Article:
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The Student News Site of Stony Brook University

The Statesman

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Tribeca Film Festival Opens with Low Temperatures and High Spirits

“Ladies and Gentlemen, Denis Leary.”

And so began the star-studded night of music, surprises and frigid cold. The Tribeca Film Festival celebrated the kickoff of its 10th year on Wednesday night with the world premiere of “The Union,” Cameron Crowe’s documentary on the collaboration of music legends Leon Russell and Sir Elton John.

First to step onto the stage of the outdoor theater North Cove at the World Financial Center in front of thousands of press members, industry and fans was Denis Leary. The prominent comedian did not begin with cracking jokes, however, but announced that the greatest things about the film festival were the surprises.  With that, he welcomed to the stage the choir of PS 22 and the Bangles.

As the children sang backup to the Bangles’ hit song “Walk Like an Egyptian” (choreography included), the crowd was alive with expressions of “Aw” and “How cute!” while the band’s performance of its own song was somewhat overshadowed. Once the opening act had cleared the stage, Leary returned to crack a few jokes about “a special performance by Meatloaf” as Leary is “working on a documentary about the collaboration between Gary Busey and Meatloaf.”

Putting the jokes aside, Leary introduced co-founder of the festival, Jane Rosenthal, who explained that the festival was started 10 years ago, after the September 11 attacks on the World Trade Center led to the abandonment of the Tribeca area. The founders felt that they could restore Tribeca to its former glory by bringing the passion of film and a little bit of celebrity power to the neighborhood.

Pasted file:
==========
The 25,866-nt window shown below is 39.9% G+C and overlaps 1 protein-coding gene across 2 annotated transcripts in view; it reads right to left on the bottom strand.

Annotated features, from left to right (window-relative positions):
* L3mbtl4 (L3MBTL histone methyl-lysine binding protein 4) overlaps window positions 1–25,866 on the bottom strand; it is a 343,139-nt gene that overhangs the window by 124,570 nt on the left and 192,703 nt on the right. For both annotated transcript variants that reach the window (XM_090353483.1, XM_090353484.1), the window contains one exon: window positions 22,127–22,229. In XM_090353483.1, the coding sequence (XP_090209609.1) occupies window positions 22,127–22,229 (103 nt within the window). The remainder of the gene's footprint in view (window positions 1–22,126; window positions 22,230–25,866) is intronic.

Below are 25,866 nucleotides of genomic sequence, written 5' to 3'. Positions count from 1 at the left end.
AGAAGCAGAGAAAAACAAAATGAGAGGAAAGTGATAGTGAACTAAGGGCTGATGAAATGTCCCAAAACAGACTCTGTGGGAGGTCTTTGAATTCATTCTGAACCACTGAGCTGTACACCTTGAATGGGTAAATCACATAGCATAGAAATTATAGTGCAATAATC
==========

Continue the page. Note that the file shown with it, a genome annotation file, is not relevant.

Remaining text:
She then thanked the sponsors and introduced who she felt was one of the only real “artists” when it comes to “real directors:” Martin Scorsese.  Scorsese made a few remarks about the festival and how from the beginning he was happy to help Rosenthal and Robert De Niro accomplish their goals. The microphone was handed over to Rosenthal one last time so she could finally introduce the man of the evening, Sir Elton John.  John spoke briefly, thanking Rosenthal and the rest of the festival for choosing “The Union” to open the festival, and about how he was nervous because it had been his first time seeing the film as well.  After saying “See you after the film,” he left the stage and the movie began.

The audience’s reaction to the film was enthusiastic, despite the freezing temperature and winds coming off the Hudson River. John and Russell’s chemistry and banter garnered laughs, positive outbursts and scattered applause from the crowd throughout the showing. A main point that John wanted to make within the film was that Russell should begin to get the recognition he was denied for so long; a wish that came true as just the mention of Russell’s name after the film prompted large amounts of applause and energy.

When the movie was over, Elton John once again took the stage and performed his classic hits “Tiny Dancer” and “Rocket Man” as well as other hits and songs from his latest release “The Union,” the subject and namesake of the film. The crowd was on its feet for the entire performance and gave a well-deserved standing ovation once it was over.

As a whole, the entire opening ceremony achieved Rosenthal’s hopes: restoring faith in human spirit.  From Elton’s final line of the movie “I love you, Leon,” to his performance of their new song “You’re Never Too Old to Hold Someone,” the atmosphere glowed with the message of love and togetherness.  Audience members held hands and linked arms to sway to the music, and when it was time to leave they left as a united people who had just experienced something truly magical.

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